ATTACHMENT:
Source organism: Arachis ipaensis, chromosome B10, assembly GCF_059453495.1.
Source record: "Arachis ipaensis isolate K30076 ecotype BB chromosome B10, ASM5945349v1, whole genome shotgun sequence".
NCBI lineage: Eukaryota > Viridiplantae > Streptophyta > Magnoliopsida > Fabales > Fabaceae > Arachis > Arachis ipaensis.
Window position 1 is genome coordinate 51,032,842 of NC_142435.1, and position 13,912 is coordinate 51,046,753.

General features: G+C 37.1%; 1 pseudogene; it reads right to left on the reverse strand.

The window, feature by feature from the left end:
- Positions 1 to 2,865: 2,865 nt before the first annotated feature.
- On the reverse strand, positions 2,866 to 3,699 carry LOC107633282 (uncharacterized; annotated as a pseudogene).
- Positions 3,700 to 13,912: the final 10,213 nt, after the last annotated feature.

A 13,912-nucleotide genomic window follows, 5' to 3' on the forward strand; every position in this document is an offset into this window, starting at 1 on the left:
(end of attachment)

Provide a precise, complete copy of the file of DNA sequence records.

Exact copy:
Source organism: Arachis ipaensis, chromosome B10, assembly GCF_059453495.1.
Source record: "Arachis ipaensis isolate K30076 ecotype BB chromosome B10, ASM5945349v1, whole genome shotgun sequence".
NCBI lineage: Eukaryota > Viridiplantae > Streptophyta > Magnoliopsida > Fabales > Fabaceae > Arachis > Arachis ipaensis.
Window position 1 is genome coordinate 51,032,842 of NC_142435.1, and position 13,912 is coordinate 51,046,753.

General features: G+C 37.1%; 1 pseudogene; it reads right to left on the reverse strand.

The window, feature by feature from the left end:
- Positions 1 to 2,865: 2,865 nt before the first annotated feature.
- On the reverse strand, positions 2,866 to 3,699 carry LOC107633282 (uncharacterized; annotated as a pseudogene).
- Positions 3,700 to 13,912: the final 10,213 nt, after the last annotated feature.

A 13,912-nucleotide genomic window follows, 5' to 3' on the forward strand; every position in this document is an offset into this window, starting at 1 on the left: